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Dave Cockrum passed away in 2006, but his life’s work lives on in the minds of his fans and in the epic contributions to Marvel’s X-Men, DC Comics’ Legion of Super-Heroes, and elsewhere. And now, Aardwolf Publishing is looking to raise funds to release a never-before-seen chapter in Cockrum’s creator-owned series The Futurians, titled aptly enough, The Futurians Return.
Cockrum created The Futurians in the early 1980s following the success of the relaunched Uncanny X-Men, jumping into creator-owned with an inaugural volume published by Marvel before releasing another three issues through an upstart publisher. The series follows a group of superhumans whose powers come via a transmission from the future intended to help prevent a major disaster. Led by a hobo-turned-businessman Vandervecken (or alternately, the Dutchmen), the Futurians are assembled and quickly tasked with confronting the threats they were empowered to stop.
Back in the 1980s, before OGNs and trade paperbacks were as prominent as they are now, Marvel had an over-sized graphic novel series that did things like introduce the New Mutants, kill Captain Marvel and, on occasion, feature creator-owned work by the likes of Jim Starlin, Walt Simonson and Dave Cockrum, among others.
Once I discovered the joys of the comic shop, I made it my mission to buy up as many of Marvel’s graphic novels as I could, whether they featured Marvel’s characters or not. I remember Cockrum’s graphic novel, The Futurians, fondly; I of course was a fan of his work on X-Men, and the Futurians featured his incredible artwork coupled with a pretty cool story that begged to jump from the pages of that graphic novel into a regular series. Lodestone published a three issue mini-series, and a #0 issue was published by Aardwolf back in the 1990s. And now, some 25+ years after that first graphic novel, the Futurians return, courtesy of Clifford Meth, David Miller and Kickstarter.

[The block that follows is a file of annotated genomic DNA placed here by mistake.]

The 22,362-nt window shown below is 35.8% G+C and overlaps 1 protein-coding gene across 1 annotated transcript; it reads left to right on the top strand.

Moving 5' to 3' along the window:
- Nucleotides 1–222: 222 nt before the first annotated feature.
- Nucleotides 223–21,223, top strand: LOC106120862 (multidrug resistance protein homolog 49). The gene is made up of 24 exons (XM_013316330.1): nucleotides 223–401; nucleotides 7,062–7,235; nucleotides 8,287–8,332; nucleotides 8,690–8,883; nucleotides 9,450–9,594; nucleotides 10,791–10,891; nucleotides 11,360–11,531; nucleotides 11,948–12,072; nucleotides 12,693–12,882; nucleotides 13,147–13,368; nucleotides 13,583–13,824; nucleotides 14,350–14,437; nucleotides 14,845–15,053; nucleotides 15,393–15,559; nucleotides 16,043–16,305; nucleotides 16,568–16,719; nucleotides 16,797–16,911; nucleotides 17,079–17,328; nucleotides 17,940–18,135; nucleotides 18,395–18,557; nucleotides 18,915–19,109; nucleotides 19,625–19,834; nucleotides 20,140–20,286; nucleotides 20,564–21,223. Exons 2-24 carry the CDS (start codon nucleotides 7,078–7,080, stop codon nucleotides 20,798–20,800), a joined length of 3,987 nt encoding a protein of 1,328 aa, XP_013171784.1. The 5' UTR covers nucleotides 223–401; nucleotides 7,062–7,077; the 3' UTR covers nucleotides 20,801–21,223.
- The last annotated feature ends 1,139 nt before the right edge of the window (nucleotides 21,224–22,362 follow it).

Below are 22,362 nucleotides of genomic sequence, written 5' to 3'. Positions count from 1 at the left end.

Meth, who has been attempting to get the Futurians up on the big screen, talks about a new mini-series coming this summer on his blog:
First at bat is the new Avatar mini-series from David Miller Studios. This is the first time Cockrum’s “Andrew Pendragon” gets top billing. As David Miller explains, “Avatar returns to his English home for a family funeral and encounters an ancient evil from his past; an evil that could consume all of Great Britain.” Issue #1 features a cover by Greg Larocque, who was drawing DC’s Flash back when my buddy William Messner-Loebs was turning in the finest scripts that title ever saw ever (note the double use of the word ever). The incomparable Michael Netzer and inker Joe Rubinstien will be joining the series with issue #2.